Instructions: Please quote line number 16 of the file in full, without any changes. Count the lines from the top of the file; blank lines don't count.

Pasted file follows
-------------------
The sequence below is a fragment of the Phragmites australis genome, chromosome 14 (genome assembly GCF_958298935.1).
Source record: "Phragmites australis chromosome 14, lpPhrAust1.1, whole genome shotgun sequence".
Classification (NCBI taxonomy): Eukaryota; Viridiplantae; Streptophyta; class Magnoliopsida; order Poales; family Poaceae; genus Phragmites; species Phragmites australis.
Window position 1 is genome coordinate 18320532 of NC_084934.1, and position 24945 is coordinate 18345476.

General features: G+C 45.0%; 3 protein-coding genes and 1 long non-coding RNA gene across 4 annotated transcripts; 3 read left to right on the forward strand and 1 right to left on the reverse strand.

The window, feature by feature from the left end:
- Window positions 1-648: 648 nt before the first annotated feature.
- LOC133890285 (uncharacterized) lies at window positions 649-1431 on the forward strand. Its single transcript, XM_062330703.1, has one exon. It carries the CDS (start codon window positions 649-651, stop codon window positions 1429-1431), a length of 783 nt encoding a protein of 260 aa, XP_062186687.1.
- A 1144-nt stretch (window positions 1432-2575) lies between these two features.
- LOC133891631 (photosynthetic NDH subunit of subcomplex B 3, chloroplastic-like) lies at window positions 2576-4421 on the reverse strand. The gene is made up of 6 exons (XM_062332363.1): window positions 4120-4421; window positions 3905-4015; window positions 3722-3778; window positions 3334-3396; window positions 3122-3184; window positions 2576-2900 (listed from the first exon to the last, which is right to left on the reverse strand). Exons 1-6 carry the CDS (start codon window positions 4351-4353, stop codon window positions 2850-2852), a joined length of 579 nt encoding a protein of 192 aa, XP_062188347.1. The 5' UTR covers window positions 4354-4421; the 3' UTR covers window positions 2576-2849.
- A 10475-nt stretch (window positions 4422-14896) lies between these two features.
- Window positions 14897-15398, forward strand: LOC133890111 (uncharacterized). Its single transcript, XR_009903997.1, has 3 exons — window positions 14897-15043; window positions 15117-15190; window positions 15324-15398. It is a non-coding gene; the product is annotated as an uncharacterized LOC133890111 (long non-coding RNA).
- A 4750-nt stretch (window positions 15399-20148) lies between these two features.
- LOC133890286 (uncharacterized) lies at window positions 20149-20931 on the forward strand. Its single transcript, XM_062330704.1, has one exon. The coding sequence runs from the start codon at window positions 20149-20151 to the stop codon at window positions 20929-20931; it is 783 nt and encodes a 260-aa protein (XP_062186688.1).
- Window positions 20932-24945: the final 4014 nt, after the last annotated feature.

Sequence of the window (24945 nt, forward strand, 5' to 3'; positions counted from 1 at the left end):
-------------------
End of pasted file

Sequence of the window (24945 nt, forward strand, 5' to 3'; positions counted from 1 at the left end):